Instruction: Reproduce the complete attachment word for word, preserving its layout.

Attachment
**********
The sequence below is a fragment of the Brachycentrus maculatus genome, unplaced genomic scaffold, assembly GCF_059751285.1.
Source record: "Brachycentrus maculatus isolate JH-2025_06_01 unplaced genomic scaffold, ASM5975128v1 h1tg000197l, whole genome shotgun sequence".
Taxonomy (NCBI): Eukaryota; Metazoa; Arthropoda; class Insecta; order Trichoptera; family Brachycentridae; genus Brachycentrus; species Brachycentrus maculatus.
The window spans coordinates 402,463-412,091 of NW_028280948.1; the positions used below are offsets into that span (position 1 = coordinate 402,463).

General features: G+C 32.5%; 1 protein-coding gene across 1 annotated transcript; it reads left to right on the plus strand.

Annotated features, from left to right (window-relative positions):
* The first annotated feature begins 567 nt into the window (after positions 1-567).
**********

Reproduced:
The sequence below is a fragment of the Brachycentrus maculatus genome, unplaced genomic scaffold, assembly GCF_059751285.1.
Source record: "Brachycentrus maculatus isolate JH-2025_06_01 unplaced genomic scaffold, ASM5975128v1 h1tg000197l, whole genome shotgun sequence".
Taxonomy (NCBI): Eukaryota; Metazoa; Arthropoda; class Insecta; order Trichoptera; family Brachycentridae; genus Brachycentrus; species Brachycentrus maculatus.
The window spans coordinates 402,463-412,091 of NW_028280948.1; the positions used below are offsets into that span (position 1 = coordinate 402,463).

General features: G+C 32.5%; 1 protein-coding gene across 1 annotated transcript; it reads left to right on the plus strand.

Annotated features, from left to right (window-relative positions):
* The first annotated feature begins 567 nt into the window (after positions 1-567).